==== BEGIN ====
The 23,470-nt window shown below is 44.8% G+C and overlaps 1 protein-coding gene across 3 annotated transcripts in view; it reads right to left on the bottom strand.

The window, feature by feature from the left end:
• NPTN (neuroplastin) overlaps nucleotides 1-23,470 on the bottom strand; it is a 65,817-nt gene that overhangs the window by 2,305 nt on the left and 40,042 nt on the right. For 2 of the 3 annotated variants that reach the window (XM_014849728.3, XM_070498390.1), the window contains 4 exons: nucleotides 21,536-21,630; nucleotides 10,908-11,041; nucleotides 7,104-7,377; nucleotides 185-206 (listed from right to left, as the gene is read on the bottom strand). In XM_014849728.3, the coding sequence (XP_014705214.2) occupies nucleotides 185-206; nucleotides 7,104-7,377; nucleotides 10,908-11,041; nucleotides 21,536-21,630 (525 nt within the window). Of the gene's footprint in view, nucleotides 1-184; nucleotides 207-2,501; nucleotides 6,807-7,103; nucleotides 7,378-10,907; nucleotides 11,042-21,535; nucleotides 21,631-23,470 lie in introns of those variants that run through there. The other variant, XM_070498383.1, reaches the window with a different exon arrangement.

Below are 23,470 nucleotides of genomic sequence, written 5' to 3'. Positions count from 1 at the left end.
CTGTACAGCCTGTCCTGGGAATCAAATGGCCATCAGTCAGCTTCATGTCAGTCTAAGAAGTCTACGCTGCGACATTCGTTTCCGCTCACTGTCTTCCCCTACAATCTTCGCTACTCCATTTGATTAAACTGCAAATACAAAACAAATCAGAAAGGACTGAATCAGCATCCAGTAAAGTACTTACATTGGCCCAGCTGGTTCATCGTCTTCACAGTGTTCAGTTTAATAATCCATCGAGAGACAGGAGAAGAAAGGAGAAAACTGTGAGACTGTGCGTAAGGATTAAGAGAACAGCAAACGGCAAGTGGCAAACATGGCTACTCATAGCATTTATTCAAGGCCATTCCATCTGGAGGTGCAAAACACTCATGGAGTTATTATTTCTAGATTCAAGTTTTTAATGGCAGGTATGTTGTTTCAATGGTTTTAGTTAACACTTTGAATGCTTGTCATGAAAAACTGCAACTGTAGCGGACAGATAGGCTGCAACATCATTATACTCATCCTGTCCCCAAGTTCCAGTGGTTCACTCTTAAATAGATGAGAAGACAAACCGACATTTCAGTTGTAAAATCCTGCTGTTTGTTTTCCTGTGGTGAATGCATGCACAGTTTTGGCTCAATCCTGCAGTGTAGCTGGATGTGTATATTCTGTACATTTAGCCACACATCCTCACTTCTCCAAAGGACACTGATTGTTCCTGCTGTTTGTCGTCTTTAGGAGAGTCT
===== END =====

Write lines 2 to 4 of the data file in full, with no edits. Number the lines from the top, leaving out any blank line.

The window, feature by feature from the left end:
• NPTN (neuroplastin) overlaps nucleotides 1-23,470 on the bottom strand; it is a 65,817-nt gene that overhangs the window by 2,305 nt on the left and 40,042 nt on the right. For 2 of the 3 annotated variants that reach the window (XM_014849728.3, XM_070498390.1), the window contains 4 exons: nucleotides 21,536-21,630; nucleotides 10,908-11,041; nucleotides 7,104-7,377; nucleotides 185-206 (listed from right to left, as the gene is read on the bottom strand). In XM_014849728.3, the coding sequence (XP_014705214.2) occupies nucleotides 185-206; nucleotides 7,104-7,377; nucleotides 10,908-11,041; nucleotides 21,536-21,630 (525 nt within the window). Of the gene's footprint in view, nucleotides 1-184; nucleotides 207-2,501; nucleotides 6,807-7,103; nucleotides 7,378-10,907; nucleotides 11,042-21,535; nucleotides 21,631-23,470 lie in introns of those variants that run through there. The other variant, XM_070498383.1, reaches the window with a different exon arrangement.

Below are 23,470 nucleotides of genomic sequence, written 5' to 3'. Positions count from 1 at the left end.